This summer I had the opportunity to do something most high school students can’t say they’ve done: I programmed a game for the Apple App Store. As much as I would love to claim that it was an effortless feat, I’m afraid I have to admit that it was one of the most draining things I’ve ever experienced. But it was worth every second of lost sleep, every blurry whirl of confusion, and every otherworldly commuting experience on BART. All of the exhaust I felt this summer paid off in the simplicity of being able to pull out my phone and proudly exclaim, “I made this.”
Although I certainly learned a lot about coding in general, I definitely learned far more about myself. I was essentially working a nine-to-five job every day, with an additional two hours of commute to Make School’s Summer Academy in San Francisco. On the first day, I was terrified. I didn’t know a single soul in that building, and to make matters even more petrifying, I was one of the only two girls in my class.
I could barely see myself in the rest of the group; I wasn’t at all motivated to get out of bed every day and commit myself to spending most of my waking hours around people I felt that I couldn’t relate to.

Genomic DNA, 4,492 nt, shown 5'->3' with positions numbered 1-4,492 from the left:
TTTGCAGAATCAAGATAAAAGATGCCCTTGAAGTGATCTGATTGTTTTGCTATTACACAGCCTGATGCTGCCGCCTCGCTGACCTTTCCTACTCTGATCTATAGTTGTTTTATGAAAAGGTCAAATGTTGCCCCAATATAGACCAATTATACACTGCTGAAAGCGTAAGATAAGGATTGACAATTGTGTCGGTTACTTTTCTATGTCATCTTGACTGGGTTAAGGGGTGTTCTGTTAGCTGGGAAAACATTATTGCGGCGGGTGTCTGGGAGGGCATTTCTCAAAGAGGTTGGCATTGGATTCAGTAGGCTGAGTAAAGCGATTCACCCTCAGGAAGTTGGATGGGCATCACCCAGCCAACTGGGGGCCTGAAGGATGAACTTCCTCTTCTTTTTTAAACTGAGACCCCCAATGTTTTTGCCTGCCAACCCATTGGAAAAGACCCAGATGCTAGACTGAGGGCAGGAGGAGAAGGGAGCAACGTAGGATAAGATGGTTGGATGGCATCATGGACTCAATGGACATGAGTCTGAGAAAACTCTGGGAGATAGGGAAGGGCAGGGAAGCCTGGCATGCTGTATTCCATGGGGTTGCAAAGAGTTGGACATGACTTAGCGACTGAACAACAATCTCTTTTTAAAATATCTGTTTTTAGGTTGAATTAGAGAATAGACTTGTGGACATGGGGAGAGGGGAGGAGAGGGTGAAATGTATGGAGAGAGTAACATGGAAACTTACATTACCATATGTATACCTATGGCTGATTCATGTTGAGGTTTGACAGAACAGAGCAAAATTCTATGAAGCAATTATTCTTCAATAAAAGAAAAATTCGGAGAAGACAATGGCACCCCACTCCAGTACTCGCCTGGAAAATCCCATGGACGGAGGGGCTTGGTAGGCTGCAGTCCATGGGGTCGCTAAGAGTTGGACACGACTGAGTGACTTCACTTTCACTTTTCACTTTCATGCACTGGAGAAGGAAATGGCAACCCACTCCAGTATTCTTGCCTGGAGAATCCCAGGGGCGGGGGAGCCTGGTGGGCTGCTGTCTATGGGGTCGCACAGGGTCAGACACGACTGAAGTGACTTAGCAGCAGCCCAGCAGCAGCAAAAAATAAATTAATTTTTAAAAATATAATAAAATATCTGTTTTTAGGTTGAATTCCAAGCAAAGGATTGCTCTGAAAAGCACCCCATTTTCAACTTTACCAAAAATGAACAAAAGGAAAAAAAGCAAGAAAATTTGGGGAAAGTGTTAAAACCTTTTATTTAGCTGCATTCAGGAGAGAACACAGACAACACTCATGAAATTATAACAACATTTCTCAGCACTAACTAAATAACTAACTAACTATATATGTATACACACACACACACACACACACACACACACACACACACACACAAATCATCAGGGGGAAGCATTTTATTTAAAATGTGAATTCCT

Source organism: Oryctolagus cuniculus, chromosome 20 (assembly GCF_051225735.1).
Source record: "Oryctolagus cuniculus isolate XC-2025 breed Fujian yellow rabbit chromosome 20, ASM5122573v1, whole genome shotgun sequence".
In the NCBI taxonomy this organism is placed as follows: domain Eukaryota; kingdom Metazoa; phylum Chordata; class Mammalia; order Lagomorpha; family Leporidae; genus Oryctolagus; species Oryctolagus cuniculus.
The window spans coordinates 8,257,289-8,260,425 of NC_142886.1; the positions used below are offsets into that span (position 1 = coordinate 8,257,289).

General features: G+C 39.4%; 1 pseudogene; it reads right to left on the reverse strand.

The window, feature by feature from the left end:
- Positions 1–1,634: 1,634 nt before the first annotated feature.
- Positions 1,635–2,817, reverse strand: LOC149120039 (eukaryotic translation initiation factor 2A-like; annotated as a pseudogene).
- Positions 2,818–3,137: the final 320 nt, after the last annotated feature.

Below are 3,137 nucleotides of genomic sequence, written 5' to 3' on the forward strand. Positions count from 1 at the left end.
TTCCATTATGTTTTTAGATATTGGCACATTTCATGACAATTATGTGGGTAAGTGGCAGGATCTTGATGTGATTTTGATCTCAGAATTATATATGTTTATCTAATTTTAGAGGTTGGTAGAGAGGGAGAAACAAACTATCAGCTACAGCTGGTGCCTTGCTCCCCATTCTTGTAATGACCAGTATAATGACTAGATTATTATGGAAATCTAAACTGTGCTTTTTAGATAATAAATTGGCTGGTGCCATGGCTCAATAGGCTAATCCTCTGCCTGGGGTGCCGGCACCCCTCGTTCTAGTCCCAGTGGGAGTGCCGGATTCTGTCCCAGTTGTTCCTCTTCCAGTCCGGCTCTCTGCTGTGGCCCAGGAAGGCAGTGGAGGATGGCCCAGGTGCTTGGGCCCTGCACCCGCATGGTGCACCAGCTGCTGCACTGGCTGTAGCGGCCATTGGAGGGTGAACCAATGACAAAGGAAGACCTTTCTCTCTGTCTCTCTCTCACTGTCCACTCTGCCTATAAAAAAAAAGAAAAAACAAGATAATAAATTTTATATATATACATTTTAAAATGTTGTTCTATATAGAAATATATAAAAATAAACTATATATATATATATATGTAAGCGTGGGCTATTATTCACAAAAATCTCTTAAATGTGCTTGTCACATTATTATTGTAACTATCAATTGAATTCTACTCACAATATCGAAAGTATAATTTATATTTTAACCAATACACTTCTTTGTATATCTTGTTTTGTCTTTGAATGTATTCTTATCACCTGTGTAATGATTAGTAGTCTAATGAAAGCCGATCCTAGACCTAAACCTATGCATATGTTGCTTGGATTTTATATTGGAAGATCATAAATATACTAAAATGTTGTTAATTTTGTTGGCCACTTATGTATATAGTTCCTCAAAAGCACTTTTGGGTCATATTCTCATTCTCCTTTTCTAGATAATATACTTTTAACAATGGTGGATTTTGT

While my fingers ran rapidly across my laptop’s keyboard, I felt myself wanting to just disappear into the artificially-lit open floor plan. It wasn’t that I was in poor company; I met incredible people from all over the planet, who I know will go far in the tech industry. This was the first time, though, I was forced to recognize how difficult it actually is being underrepresented in the tech industry.
Instead of wallowing in self pity and ostracization, I poured myself into the two things I’m most passionate about: activism and coding. I designed an app to raise awareness to the rising effects of climate change to inspire the inhabitants of Earth to seek change and the protection of their environment.
The patriarchal tide thrust a wave of realization and forced pragmatism in my direction. And boy, did I learn how to surf. I managed to remain productive throughout the summer despite my constantly heightening anxiety. In a way, leaning into the discomfort that I experienced on the daily only pushed me to work harder. Now, Upstream: Combat Climate Change is in the App Store and I’ve grown massively as both a programmer and person.